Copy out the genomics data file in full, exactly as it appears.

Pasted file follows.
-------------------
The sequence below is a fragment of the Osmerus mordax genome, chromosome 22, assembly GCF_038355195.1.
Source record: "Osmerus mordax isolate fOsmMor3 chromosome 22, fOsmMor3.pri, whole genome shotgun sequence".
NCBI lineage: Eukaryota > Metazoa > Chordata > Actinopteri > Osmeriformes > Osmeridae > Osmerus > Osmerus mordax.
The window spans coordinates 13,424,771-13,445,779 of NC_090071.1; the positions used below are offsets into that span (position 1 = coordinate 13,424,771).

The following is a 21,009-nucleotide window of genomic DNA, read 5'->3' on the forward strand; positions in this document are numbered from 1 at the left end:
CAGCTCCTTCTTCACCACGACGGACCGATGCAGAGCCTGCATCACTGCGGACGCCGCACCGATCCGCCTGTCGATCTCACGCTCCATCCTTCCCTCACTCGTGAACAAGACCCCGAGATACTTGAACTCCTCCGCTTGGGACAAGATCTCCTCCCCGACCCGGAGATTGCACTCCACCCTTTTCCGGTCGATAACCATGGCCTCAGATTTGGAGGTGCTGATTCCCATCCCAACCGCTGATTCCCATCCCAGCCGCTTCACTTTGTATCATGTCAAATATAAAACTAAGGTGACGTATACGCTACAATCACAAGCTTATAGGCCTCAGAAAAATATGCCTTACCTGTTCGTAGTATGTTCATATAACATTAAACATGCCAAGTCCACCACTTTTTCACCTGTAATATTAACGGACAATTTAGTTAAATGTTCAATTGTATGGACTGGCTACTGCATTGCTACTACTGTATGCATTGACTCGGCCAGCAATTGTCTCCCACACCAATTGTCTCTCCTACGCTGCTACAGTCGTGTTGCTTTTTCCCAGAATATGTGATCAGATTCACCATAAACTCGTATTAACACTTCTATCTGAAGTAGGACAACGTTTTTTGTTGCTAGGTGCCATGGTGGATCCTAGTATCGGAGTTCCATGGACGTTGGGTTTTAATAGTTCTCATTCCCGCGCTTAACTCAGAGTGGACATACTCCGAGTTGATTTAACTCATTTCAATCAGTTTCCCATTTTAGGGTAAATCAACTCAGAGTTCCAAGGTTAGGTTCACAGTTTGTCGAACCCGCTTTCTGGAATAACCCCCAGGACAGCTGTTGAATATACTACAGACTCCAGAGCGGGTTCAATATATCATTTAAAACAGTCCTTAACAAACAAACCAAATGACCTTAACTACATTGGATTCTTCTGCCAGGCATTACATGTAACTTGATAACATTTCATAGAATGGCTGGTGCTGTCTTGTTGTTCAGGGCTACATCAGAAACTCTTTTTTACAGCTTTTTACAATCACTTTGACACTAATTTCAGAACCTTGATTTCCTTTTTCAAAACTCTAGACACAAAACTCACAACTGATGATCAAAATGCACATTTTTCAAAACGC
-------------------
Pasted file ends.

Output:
The sequence below is a fragment of the Osmerus mordax genome, chromosome 22, assembly GCF_038355195.1.
Source record: "Osmerus mordax isolate fOsmMor3 chromosome 22, fOsmMor3.pri, whole genome shotgun sequence".
NCBI lineage: Eukaryota > Metazoa > Chordata > Actinopteri > Osmeriformes > Osmeridae > Osmerus > Osmerus mordax.
The window spans coordinates 13,424,771-13,445,779 of NC_090071.1; the positions used below are offsets into that span (position 1 = coordinate 13,424,771).

The following is a 21,009-nucleotide window of genomic DNA, read 5'->3' on the forward strand; positions in this document are numbered from 1 at the left end:
CAGCTCCTTCTTCACCACGACGGACCGATGCAGAGCCTGCATCACTGCGGACGCCGCACCGATCCGCCTGTCGATCTCACGCTCCATCCTTCCCTCACTCGTGAACAAGACCCCGAGATACTTGAACTCCTCCGCTTGGGACAAGATCTCCTCCCCGACCCGGAGATTGCACTCCACCCTTTTCCGGTCGATAACCATGGCCTCAGATTTGGAGGTGCTGATTCCCATCCCAACCGCTGATTCCCATCCCAGCCGCTTCACTTTGTATCATGTCAAATATAAAACTAAGGTGACGTATACGCTACAATCACAAGCTTATAGGCCTCAGAAAAATATGCCTTACCTGTTCGTAGTATGTTCATATAACATTAAACATGCCAAGTCCACCACTTTTTCACCTGTAATATTAACGGACAATTTAGTTAAATGTTCAATTGTATGGACTGGCTACTGCATTGCTACTACTGTATGCATTGACTCGGCCAGCAATTGTCTCCCACACCAATTGTCTCTCCTACGCTGCTACAGTCGTGTTGCTTTTTCCCAGAATATGTGATCAGATTCACCATAAACTCGTATTAACACTTCTATCTGAAGTAGGACAACGTTTTTTGTTGCTAGGTGCCATGGTGGATCCTAGTATCGGAGTTCCATGGACGTTGGGTTTTAATAGTTCTCATTCCCGCGCTTAACTCAGAGTGGACATACTCCGAGTTGATTTAACTCATTTCAATCAGTTTCCCATTTTAGGGTAAATCAACTCAGAGTTCCAAGGTTAGGTTCACAGTTTGTCGAACCCGCTTTCTGGAATAACCCCCAGGACAGCTGTTGAATATACTACAGACTCCAGAGCGGGTTCAATATATCATTTAAAACAGTCCTTAACAAACAAACCAAATGACCTTAACTACATTGGATTCTTCTGCCAGGCATTACATGTAACTTGATAACATTTCATAGAATGGCTGGTGCTGTCTTGTTGTTCAGGGCTACATCAGAAACTCTTTTTTACAGCTTTTTACAATCACTTTGACACTAATTTCAGAACCTTGATTTCCTTTTTCAAAACTCTAGACACAAAACTCACAACTGATGATCAAAATGCACATTTTTCAAAACGC